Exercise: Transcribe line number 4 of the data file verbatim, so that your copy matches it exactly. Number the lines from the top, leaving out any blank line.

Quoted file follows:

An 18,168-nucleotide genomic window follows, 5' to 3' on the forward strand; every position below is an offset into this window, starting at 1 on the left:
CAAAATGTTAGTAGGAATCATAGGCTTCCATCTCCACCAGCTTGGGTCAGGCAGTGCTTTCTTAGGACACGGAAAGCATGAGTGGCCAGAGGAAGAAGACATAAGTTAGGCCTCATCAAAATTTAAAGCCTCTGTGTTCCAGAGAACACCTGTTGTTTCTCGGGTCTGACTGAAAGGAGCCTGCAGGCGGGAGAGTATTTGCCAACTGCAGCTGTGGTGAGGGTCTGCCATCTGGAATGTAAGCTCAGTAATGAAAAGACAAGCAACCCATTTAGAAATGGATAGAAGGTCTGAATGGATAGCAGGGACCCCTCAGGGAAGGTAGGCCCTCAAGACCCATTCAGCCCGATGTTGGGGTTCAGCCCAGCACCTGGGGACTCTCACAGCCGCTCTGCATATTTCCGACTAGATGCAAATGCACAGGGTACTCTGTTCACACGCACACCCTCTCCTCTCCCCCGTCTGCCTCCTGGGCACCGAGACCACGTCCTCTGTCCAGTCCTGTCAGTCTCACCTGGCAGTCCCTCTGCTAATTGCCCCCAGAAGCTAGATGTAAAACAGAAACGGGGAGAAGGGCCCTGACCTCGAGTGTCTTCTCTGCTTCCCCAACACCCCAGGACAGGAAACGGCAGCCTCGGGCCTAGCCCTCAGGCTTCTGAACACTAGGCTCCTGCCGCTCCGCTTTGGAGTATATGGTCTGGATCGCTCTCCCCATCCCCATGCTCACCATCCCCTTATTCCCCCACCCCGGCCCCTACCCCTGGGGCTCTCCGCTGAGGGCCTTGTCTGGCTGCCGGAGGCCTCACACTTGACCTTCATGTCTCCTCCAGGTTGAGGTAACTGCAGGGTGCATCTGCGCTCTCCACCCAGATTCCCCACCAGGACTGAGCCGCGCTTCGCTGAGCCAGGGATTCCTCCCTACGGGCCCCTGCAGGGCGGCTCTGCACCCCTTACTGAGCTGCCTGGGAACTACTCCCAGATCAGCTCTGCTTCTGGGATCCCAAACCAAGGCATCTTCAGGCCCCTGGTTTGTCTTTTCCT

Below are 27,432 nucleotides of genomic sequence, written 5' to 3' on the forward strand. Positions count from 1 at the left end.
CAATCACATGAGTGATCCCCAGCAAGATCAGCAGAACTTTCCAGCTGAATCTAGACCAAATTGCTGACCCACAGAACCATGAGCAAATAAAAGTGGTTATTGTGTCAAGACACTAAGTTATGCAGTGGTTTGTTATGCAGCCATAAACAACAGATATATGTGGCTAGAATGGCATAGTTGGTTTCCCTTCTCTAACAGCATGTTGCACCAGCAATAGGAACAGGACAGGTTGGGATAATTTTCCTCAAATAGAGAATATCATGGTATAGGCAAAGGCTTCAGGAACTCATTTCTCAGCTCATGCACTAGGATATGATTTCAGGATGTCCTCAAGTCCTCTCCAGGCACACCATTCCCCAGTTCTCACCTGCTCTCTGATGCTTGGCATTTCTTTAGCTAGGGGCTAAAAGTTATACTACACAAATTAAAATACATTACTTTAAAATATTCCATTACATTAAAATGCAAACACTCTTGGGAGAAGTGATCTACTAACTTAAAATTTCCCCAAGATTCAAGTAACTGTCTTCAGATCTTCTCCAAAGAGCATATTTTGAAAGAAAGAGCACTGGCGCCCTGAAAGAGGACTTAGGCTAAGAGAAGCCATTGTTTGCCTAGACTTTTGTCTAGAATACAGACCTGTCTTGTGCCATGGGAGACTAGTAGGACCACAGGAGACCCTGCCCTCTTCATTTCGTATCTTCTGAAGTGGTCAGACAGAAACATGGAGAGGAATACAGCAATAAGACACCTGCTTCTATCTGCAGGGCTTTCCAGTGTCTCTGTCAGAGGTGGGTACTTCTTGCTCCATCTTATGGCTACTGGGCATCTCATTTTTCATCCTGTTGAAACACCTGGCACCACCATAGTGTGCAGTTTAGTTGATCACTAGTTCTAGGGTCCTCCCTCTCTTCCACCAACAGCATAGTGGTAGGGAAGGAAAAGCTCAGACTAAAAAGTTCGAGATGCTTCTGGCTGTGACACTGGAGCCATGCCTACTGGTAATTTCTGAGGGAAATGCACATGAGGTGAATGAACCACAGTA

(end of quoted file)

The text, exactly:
CAATCACATGAGTGATCCCCAGCAAGATCAGCAGAACTTTCCAGCTGAATCTAGACCAAATTGCTGACCCACAGAACCATGAGCAAATAAAAGTGGTTATTGTGTCAAGACACTAAGTTATGCAGTGGTTTGTTATGCAGCCATAAACAACAGATATATGTGGCTAGAATGGCATAGTTGGTTTCCCTTCTCTAACAGCATGTTGCACCAGCAATAGGAACAGGACAGGTTGGGATAATTTTCCTCAAATAGAGAATATCATGGTATAGGCAAAGGCTTCAGGAACTCATTTCTCAGCTCATGCACTAGGATATGATTTCAGGATGTCCTCAAGTCCTCTCCAGGCACACCATTCCCCAGTTCTCACCTGCTCTCTGATGCTTGGCATTTCTTTAGCTAGGGGCTAAAAGTTATACTACACAAATTAAAATACATTACTTTAAAATATTCCATTACATTAAAATGCAAACACTCTTGGGAGAAGTGATCTACTAACTTAAAATTTCCCCAAGATTCAAGTAACTGTCTTCAGATCTTCTCCAAAGAGCATATTTTGAAAGAAAGAGCACTGGCGCCCTGAAAGAGGACTTAGGCTAAGAGAAGCCATTGTTTGCCTAGACTTTTGTCTAGAATACAGACCTGTCTTGTGCCATGGGAGACTAGTAGGACCACAGGAGACCCTGCCCTCTTCATTTCGTATCTTCTGAAGTGGTCAGACAGAAACATGGAGAGGAATACAGCAATAAGACACCTGCTTCTATCTGCAGGGCTTTCCAGTGTCTCTGTCAGAGGTGGGTACTTCTTGCTCCATCTTATGGCTACTGGGCATCTCATTTTTCATCCTGTTGAAACACCTGGCACCACCATAGTGTGCAGTTTAGTTGATCACTAGTTCTAGGGTCCTCCCTCTCTTCCACCAACAGCATAGTGGTAGGGAAGGAAAAGCTCAGACTAAAAAGTTCGAGATGCTTCTGGCTGTGACACTGGAGCCATGCCTACTGGTAATTTCTGAGGGAAATGCACATGAGGTGAATGAACCACAGTA